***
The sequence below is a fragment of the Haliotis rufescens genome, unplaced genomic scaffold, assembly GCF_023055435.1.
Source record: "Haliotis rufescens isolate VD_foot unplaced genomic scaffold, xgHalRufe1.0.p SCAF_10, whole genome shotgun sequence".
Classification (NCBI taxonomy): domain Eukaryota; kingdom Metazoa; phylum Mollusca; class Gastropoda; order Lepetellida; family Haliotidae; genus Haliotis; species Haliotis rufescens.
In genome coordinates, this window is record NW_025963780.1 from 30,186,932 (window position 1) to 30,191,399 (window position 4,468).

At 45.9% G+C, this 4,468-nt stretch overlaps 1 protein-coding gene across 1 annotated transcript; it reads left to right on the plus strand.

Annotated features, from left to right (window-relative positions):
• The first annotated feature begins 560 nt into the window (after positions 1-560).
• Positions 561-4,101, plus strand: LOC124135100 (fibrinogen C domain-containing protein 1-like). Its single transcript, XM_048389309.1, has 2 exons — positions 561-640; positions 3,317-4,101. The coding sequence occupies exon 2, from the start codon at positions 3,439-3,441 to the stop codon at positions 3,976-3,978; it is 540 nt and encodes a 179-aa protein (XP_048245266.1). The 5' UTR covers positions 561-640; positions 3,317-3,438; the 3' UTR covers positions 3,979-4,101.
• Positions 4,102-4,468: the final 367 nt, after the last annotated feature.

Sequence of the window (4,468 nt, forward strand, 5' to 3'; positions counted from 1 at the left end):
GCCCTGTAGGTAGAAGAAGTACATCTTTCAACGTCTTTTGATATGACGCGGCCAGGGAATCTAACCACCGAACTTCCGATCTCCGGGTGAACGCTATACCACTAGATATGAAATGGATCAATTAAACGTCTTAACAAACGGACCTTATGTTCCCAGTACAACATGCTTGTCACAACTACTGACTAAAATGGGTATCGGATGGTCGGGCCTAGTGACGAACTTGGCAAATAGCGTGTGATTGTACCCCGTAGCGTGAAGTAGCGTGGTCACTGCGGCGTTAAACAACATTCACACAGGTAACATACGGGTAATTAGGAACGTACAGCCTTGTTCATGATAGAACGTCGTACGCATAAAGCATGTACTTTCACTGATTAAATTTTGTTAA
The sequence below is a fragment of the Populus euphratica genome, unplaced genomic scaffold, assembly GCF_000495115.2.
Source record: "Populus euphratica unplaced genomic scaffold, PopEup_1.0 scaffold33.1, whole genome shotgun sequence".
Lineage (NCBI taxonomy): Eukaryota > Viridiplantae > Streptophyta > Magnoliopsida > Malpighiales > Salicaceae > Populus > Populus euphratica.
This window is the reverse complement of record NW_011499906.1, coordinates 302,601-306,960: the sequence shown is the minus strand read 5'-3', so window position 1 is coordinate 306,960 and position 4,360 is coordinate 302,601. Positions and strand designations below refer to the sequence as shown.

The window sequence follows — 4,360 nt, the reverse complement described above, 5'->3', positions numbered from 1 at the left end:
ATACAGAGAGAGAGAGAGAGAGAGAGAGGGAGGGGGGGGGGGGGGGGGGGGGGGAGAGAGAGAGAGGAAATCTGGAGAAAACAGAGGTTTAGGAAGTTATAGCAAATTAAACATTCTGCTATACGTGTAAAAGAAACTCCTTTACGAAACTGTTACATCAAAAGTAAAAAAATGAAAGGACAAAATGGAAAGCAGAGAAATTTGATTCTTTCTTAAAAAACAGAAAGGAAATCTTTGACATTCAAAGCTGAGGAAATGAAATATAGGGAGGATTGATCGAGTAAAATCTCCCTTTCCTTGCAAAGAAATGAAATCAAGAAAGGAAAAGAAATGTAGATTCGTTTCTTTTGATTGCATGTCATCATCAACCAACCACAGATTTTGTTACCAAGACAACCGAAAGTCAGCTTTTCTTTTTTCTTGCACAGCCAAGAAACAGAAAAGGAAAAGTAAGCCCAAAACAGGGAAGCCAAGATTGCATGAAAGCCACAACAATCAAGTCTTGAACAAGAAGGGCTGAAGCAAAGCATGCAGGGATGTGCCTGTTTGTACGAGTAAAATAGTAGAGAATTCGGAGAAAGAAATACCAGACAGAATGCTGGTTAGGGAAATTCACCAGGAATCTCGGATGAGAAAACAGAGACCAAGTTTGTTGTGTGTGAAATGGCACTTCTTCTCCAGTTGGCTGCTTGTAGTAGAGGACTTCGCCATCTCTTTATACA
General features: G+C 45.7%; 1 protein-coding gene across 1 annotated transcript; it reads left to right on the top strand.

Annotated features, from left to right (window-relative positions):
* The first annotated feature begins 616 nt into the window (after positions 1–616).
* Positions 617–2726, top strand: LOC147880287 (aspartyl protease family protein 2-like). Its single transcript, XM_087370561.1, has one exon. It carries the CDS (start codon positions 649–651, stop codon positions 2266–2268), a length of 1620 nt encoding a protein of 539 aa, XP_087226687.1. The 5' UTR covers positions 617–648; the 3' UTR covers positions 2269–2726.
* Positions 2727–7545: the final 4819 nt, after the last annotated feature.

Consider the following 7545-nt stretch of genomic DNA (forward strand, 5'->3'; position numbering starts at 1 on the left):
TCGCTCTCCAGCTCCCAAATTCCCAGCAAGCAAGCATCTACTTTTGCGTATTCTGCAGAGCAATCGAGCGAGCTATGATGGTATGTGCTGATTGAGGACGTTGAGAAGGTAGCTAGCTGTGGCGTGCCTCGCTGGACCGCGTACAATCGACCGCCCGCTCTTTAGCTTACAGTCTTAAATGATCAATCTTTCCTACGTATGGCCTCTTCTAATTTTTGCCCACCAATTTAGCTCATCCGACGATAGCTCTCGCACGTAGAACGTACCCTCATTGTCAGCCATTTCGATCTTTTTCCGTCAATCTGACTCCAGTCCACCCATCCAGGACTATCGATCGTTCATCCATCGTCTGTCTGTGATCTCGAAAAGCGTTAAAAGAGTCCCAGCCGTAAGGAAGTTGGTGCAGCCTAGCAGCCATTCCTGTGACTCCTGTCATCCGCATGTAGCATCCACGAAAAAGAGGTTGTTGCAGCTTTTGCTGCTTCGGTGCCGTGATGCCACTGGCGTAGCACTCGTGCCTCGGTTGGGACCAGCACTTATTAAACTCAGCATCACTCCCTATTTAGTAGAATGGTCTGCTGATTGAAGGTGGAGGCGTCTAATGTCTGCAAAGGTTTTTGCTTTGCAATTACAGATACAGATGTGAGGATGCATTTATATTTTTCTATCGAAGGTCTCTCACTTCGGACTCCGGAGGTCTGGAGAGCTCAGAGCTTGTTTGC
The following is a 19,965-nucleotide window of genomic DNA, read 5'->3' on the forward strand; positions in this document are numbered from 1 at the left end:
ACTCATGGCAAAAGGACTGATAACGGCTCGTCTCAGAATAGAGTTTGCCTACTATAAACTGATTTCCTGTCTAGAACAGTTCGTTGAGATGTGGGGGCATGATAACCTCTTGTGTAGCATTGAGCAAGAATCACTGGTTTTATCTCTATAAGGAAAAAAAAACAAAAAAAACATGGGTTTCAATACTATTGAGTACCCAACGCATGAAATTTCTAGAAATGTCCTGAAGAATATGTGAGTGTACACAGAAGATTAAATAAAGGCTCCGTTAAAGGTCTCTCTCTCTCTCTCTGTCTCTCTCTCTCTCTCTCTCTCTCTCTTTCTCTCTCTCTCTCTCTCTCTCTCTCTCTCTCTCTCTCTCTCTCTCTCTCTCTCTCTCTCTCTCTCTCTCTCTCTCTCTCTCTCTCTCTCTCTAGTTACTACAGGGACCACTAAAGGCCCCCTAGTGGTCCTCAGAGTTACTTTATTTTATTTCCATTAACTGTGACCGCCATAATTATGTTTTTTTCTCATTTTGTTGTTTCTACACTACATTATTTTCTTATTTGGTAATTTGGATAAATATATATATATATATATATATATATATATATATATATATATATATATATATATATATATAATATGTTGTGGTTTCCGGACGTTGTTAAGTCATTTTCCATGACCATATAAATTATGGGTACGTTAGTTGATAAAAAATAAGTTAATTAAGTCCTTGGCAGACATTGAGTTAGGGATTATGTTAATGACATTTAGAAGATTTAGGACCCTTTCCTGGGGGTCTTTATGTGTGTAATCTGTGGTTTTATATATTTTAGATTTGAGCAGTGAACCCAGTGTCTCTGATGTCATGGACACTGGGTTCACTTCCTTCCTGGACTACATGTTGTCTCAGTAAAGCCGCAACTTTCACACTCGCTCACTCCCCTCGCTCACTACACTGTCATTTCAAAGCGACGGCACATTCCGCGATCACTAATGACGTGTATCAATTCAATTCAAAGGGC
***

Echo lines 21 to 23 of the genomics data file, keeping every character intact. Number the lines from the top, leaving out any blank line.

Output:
* Positions 617–2726, top strand: LOC147880287 (aspartyl protease family protein 2-like). Its single transcript, XM_087370561.1, has one exon. It carries the CDS (start codon positions 649–651, stop codon positions 2266–2268), a length of 1620 nt encoding a protein of 539 aa, XP_087226687.1. The 5' UTR covers positions 617–648; the 3' UTR covers positions 2269–2726.
* Positions 2727–7545: the final 4819 nt, after the last annotated feature.

Consider the following 7545-nt stretch of genomic DNA (forward strand, 5'->3'; position numbering starts at 1 on the left):